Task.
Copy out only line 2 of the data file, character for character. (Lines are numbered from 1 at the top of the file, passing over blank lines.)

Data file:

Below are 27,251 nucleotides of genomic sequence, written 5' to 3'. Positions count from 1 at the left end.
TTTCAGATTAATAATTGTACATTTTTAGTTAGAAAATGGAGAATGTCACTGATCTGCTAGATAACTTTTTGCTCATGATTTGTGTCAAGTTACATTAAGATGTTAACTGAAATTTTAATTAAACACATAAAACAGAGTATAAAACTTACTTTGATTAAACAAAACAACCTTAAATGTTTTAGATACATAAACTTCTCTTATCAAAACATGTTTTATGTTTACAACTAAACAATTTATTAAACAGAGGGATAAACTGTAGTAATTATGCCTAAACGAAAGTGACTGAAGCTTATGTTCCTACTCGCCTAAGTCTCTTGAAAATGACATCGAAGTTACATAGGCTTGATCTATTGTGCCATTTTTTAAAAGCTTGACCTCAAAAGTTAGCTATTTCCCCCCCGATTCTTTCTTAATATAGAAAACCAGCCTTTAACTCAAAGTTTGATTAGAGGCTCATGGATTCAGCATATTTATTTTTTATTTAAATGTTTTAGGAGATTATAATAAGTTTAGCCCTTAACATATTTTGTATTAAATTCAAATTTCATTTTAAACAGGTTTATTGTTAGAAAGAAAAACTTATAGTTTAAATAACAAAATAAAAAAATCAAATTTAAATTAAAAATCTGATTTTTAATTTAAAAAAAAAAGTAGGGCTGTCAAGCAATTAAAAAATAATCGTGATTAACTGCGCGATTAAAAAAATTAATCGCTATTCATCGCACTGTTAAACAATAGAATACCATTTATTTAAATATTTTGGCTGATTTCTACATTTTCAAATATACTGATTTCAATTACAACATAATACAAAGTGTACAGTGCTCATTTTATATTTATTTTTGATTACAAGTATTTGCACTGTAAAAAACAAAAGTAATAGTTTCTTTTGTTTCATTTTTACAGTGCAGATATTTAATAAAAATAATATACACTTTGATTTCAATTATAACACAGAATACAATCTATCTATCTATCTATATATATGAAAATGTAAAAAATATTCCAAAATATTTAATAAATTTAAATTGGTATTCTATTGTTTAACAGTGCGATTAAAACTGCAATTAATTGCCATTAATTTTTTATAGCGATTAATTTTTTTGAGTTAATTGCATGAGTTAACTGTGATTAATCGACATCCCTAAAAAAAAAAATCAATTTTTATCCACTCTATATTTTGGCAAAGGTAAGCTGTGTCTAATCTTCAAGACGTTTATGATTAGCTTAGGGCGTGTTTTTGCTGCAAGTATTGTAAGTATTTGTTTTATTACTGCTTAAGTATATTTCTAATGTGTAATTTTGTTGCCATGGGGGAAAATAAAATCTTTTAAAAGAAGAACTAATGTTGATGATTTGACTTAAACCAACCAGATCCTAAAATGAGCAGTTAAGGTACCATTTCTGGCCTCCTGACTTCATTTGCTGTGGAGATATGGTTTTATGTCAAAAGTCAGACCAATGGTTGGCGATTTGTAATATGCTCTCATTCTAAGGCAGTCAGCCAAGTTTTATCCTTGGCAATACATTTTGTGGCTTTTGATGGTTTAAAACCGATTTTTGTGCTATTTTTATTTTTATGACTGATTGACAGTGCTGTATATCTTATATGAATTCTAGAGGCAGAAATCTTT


TTTCAGATTAATAATTGTACATTTTTAGTTAGAAAATGGAGAATGTCACTGATCTGCTAGATAACTTTTTGCTCATGATTTGTGTCAAGTTACATTAAGATGTTAACTGAAATTTTAATTAAACACATAAAACAGAGTATAAAACTTACTTTGATTAAACAAAACAACCTTAAATGTTTTAGATACATAAACTTCTCTTATCAAAACATGTTTTATGTTTACAACTAAACAATTTATTAAACAGAGGGATAAACTGTAGTAATTATGCCTAAACGAAAGTGACTGAAGCTTATGTTCCTACTCGCCTAAGTCTCTTGAAAATGACATCGAAGTTACATAGGCTTGATCTATTGTGCCATTTTTTAAAAGCTTGACCTCAAAAGTTAGCTATTTCCCCCCCGATTCTTTCTTAATATAGAAAACCAGCCTTTAACTCAAAGTTTGATTAGAGGCTCATGGATTCAGCATATTTATTTTTTATTTAAATGTTTTAGGAGATTATAATAAGTTTAGCCCTTAACATATTTTGTATTAAATTCAAATTTCATTTTAAACAGGTTTATTGTTAGAAAGAAAAACTTATAGTTTAAATAACAAAATAAAAAAATCAAATTTAAATTAAAAATCTGATTTTTAATTTAAAAAAAAAAGTAGGGCTGTCAAGCAATTAAAAAATAATCGTGATTAACTGCGCGATTAAAAAAATTAATCGCTATTCATCGCACTGTTAAACAATAGAATACCATTTATTTAAATATTTTGGCTGATTTCTACATTTTCAAATATACTGATTTCAATTACAACATAATACAAAGTGTACAGTGCTCATTTTATATTTATTTTTGATTACAAGTATTTGCACTGTAAAAAACAAAAGTAATAGTTTCTTTTGTTTCATTTTTACAGTGCAGATATTTAATAAAAATAATATACACTTTGATTTCAATTATAACACAGAATACAATCTATCTATCTATCTATATATATGAAAATGTAAAAAATATTCCAAAATATTTAATAAATTTAAATTGGTATTCTATTGTTTAACAGTGCGATTAAAACTGCAATTAATTGCCATTAATTTTTTATAGCGATTAATTTTTTTGAGTTAATTGCATGAGTTAACTGTGATTAATCGACATCCCTAAAAAAAAAAATCAATTTTTATCCACTCTATATTTTGGCAAAGGTAAGCTGTGTCTAATCTTCAAGACGTTTATGATTAGCTTAGGGCGTGTTTTTGCTGCAAGTATTGTAAGTATTTGTTTTATTACTGCTTAAGTATATTTCTAATGTGTAATTTTGTTGCCATGGGGGAAAATAAAATCTTTTAAAAGAAGAACTAATGTTGATGATTTGACTTAAACCAACCAGATCCTAAAATGAGCAGTTAAGGTACCATTTCTGGCCTCCTGACTTCATTTGCTGTGGAGATATGGTTTTATGTCAAAAGTCAGACCAATGGTTGGCGATTTGTAATATGCTCTCATTCTAAGGCAGTCAGCCAAGTTTTATCCTTGGCAATACATTTTGTGGCTTTTGATGGTTTAAAACCGATTTTTGTGCTATTTTTATTTTTATGACTGATTGACAGTGCTGTATATCTTATATGAATTCTAGAGGCAGAAATCTTT